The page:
This is the koi pond with the main waterfall, set between the lower deck and largest oak tree. This waterfall was approximately 4’ in height by maybe as much as 6’ in length. This waterfall would face the house directing energy back to the home. For this waterfall, Retainment would need to be constructed to allow us to obtain adequate height for the waterfall without compromising the health of the oak tree. This lower koi pond would also house all three filters, biofalls, ultraviolet clarifier, and skimmer (which houses the pump). Between these two decks an open area approximately 5’ in area was where we decided to make our transition between the two koi ponds. An 8” drop in elevation provided a very nice, subtle space for a small shear drop waterfall. The height of the spillway was an important factor, to maintain both koi ponds optimal water levels.
The second pond, although smaller and simpler in size is basically a two tired koi pond with an additional original concept. It is an idea that rolled around in my head early on in business. It is art and I like to push the creative limits. Without going into all the construction details and specs, we basically cut out a small 5”-6” pond out of the top half of the 2”x12” joist used in framing the middle tiered deck. This space was boxed in and floored. A liner was laid in, draped in and over the joist and secured in place when securing the Moisturesheild composite decking in place, with a cut piece of Pennsylvania blue stone for a spillway. The important concepts that should be said pertaining to this is that this was not a deck that is built over a pond, but a small shallow pond built within the framework of a deck. It could be constructed in a deck, at any height with multiple tiers, as we have in the past.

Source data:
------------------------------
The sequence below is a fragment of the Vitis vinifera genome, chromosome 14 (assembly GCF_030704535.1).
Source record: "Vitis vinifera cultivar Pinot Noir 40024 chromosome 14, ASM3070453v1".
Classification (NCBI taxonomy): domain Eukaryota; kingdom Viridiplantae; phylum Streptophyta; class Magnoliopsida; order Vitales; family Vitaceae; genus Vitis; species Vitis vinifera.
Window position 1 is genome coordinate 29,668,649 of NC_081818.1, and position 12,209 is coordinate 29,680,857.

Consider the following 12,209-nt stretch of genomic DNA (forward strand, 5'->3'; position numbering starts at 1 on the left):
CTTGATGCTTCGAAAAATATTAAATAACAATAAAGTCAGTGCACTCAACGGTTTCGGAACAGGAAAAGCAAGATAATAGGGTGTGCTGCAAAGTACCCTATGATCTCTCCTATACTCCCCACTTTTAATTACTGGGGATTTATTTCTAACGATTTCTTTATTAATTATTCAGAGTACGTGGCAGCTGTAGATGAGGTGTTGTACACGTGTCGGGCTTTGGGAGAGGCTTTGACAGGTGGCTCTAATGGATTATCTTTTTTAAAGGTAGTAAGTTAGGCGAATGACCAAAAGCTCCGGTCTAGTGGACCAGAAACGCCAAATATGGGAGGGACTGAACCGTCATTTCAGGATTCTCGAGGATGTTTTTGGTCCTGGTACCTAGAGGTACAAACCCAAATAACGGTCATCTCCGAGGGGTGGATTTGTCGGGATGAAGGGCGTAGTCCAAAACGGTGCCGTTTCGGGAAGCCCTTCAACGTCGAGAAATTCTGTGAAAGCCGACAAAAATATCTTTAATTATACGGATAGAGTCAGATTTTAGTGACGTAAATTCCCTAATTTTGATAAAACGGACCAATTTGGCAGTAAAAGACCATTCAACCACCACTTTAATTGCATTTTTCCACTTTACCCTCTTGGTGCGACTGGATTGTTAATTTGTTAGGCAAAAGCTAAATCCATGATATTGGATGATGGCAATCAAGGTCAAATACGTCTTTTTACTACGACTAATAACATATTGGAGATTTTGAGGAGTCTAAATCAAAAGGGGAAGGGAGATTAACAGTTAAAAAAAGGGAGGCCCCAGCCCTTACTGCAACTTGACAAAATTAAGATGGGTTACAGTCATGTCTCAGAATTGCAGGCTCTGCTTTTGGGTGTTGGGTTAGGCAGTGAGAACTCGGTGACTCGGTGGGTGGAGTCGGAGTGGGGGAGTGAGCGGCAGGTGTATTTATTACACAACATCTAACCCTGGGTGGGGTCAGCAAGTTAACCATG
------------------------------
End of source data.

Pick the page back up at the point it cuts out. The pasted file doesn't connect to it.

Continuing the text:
This system consists of our final three water features. First, the spillway from the deck to the koi pond previously spoken of. Second, a small basalt that was set into this pond. River Jack and a few smaller boulders were used in this deck pond to hide the liner. Finally, a smaller waterfall that was built for the reservoir koi pond with the energy and motion flowing back towards the home and upper deck.
Next the area was graded and heavily landscaped for balance and gestalt. Finally, a low voltage system, manufactured by Garden Light, was designed and installed. 20 watt low voltage LED spots were used to accent the waterfalls well as the counter space for the outdoor kitchen. 20 watt LED deck lights were mounted on the 6”x6″” posts of the two pergolas aimed downward to illuminate the composite decking. Ten watt flash mounts were cut into the top riser to illuminate each stair. Lastly, Miami Pathway lights were balanced throughout the landscape.
(Photo by Julie Charlier from Exterior Concepts Holding Pond)
Five Senses of Koi:
Those whiskers are called barbels and koi have them to help taste. In a way, they are similar to your tongue, as they have taste buds on them. Many, many years ago, koi had three barbels, but now they only have two. Koi also have taste buds on their mouth and lips, so they have an excellent sense of taste.